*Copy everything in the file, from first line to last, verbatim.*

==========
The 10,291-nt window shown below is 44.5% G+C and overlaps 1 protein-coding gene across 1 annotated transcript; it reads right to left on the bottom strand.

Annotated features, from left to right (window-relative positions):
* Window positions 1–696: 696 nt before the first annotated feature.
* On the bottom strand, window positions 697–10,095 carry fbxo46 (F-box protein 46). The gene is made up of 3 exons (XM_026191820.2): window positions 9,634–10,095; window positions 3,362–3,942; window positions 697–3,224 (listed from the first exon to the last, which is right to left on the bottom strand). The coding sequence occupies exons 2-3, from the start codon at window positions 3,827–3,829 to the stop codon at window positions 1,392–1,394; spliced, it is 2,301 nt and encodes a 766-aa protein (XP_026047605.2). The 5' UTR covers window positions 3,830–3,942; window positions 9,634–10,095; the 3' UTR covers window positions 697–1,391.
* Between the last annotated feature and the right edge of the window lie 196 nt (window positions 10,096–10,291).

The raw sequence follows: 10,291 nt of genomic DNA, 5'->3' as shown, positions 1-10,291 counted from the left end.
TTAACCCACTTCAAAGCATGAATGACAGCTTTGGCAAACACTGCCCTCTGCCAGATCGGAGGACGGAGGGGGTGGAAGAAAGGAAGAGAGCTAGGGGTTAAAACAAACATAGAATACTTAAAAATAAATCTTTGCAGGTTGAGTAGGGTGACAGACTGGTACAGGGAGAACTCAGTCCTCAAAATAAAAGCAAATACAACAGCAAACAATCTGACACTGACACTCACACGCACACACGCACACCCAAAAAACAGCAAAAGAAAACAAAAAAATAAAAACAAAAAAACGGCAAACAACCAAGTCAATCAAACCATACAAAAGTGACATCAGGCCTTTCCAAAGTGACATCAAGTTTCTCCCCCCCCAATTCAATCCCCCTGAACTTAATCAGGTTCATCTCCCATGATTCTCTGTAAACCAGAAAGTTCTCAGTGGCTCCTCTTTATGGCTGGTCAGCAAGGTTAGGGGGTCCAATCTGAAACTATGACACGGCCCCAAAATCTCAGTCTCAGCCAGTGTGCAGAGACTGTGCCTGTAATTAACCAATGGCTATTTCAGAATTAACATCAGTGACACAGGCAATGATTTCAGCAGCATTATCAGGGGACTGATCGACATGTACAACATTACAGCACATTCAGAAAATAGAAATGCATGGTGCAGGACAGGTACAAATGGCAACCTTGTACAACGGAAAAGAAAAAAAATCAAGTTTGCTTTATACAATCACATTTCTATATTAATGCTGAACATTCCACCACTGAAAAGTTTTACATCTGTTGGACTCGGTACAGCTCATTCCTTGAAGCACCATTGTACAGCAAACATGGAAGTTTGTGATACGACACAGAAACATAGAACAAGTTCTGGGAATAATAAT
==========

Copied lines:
The 10,291-nt window shown below is 44.5% G+C and overlaps 1 protein-coding gene across 1 annotated transcript; it reads right to left on the bottom strand.

Annotated features, from left to right (window-relative positions):
* Window positions 1–696: 696 nt before the first annotated feature.
* On the bottom strand, window positions 697–10,095 carry fbxo46 (F-box protein 46). The gene is made up of 3 exons (XM_026191820.2): window positions 9,634–10,095; window positions 3,362–3,942; window positions 697–3,224 (listed from the first exon to the last, which is right to left on the bottom strand). The coding sequence occupies exons 2-3, from the start codon at window positions 3,827–3,829 to the stop codon at window positions 1,392–1,394; spliced, it is 2,301 nt and encodes a 766-aa protein (XP_026047605.2). The 5' UTR covers window positions 3,830–3,942; window positions 9,634–10,095; the 3' UTR covers window positions 697–1,391.
* Between the last annotated feature and the right edge of the window lie 196 nt (window positions 10,096–10,291).

The raw sequence follows: 10,291 nt of genomic DNA, 5'->3' as shown, positions 1-10,291 counted from the left end.
TTAACCCACTTCAAAGCATGAATGACAGCTTTGGCAAACACTGCCCTCTGCCAGATCGGAGGACGGAGGGGGTGGAAGAAAGGAAGAGAGCTAGGGGTTAAAACAAACATAGAATACTTAAAAATAAATCTTTGCAGGTTGAGTAGGGTGACAGACTGGTACAGGGAGAACTCAGTCCTCAAAATAAAAGCAAATACAACAGCAAACAATCTGACACTGACACTCACACGCACACACGCACACCCAAAAAACAGCAAAAGAAAACAAAAAAATAAAAACAAAAAAACGGCAAACAACCAAGTCAATCAAACCATACAAAAGTGACATCAGGCCTTTCCAAAGTGACATCAAGTTTCTCCCCCCCCAATTCAATCCCCCTGAACTTAATCAGGTTCATCTCCCATGATTCTCTGTAAACCAGAAAGTTCTCAGTGGCTCCTCTTTATGGCTGGTCAGCAAGGTTAGGGGGTCCAATCTGAAACTATGACACGGCCCCAAAATCTCAGTCTCAGCCAGTGTGCAGAGACTGTGCCTGTAATTAACCAATGGCTATTTCAGAATTAACATCAGTGACACAGGCAATGATTTCAGCAGCATTATCAGGGGACTGATCGACATGTACAACATTACAGCACATTCAGAAAATAGAAATGCATGGTGCAGGACAGGTACAAATGGCAACCTTGTACAACGGAAAAGAAAAAAAATCAAGTTTGCTTTATACAATCACATTTCTATATTAATGCTGAACATTCCACCACTGAAAAGTTTTACATCTGTTGGACTCGGTACAGCTCATTCCTTGAAGCACCATTGTACAGCAAACATGGAAGTTTGTGATACGACACAGAAACATAGAACAAGTTCTGGGAATAATAAT